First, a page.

Hate speech restricts group activity.
vera! at QUICKWEB.COM.PH
Thu Nov 25 04:41:57 PST 1999
I agree that it's possible for hate speech to restrict a group's participation in
society, including the exercise of free speech. I also agree that this situation must
be examined on a case-to-case basis. In the light of Michael McConnell's seeking
evidence of this restriction, I think that the courts may restrict hate speech only if
there is evidence of such restriction. Hence, in my first e-mail, I mentioned that
this was also subject to the actual, historical, social climate/situation. A larger
group can put up with more antagonistic speech than a smaller one.
Michael McConnell wrote:
> Rico Liwanag writes:
> > Hate speech may impact not only on "equal liberties" but also on freedom
> > of speech itself. Owen Fiss of Yale says that hate speech is restricted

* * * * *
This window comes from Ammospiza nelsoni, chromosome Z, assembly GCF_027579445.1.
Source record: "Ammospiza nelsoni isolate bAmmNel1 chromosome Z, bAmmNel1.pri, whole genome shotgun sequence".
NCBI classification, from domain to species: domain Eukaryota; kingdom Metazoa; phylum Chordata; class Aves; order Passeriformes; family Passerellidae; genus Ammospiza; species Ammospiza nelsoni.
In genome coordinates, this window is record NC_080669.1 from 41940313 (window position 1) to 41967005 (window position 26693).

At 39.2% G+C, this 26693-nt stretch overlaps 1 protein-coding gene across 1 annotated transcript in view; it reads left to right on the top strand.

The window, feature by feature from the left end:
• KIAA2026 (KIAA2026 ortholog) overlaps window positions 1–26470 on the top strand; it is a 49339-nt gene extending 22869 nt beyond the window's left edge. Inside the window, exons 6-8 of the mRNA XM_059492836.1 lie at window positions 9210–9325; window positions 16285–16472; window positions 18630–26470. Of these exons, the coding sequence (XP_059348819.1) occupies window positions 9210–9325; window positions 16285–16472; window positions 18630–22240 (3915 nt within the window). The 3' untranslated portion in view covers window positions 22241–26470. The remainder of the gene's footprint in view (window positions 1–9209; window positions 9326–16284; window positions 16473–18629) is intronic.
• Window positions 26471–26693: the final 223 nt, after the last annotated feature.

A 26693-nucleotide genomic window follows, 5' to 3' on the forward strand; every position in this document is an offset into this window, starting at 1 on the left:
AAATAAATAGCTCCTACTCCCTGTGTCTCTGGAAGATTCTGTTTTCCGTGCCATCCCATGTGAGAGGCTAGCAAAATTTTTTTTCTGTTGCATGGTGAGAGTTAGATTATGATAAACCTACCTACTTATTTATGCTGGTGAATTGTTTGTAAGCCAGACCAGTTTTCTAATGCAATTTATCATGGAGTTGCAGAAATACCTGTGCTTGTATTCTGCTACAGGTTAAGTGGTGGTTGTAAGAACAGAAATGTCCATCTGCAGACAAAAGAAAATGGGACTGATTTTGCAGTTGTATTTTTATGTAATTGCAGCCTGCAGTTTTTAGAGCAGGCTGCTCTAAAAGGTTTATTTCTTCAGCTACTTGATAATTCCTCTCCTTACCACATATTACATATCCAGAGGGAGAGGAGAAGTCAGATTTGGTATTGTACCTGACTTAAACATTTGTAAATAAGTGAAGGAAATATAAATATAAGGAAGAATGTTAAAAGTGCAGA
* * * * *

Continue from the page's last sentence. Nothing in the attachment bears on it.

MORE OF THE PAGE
> > because it discourages the target group from participating in the
> > deliberative activities of society. They feel less entitled and less
> > inclined to voice their views in the public square, and withdraw unto
> > themselves. It is as if the state intervened to silence them.
> Is there any empirical evidence to support this? (I mean that as a
> serious question, not as a rhetorical question.) My casual
> observation suggests the opposite: that there is nothing like a hate
> speech incident to stimulate massive, organized response from the
> victim group and their allies. Indeed, I sometimes offer this as an
> argument for allowing hate speech, that it reminds us of the
> persistence of bigotry, and thus keeps us on guard.
> -- Michael McConnell (U of Utah)
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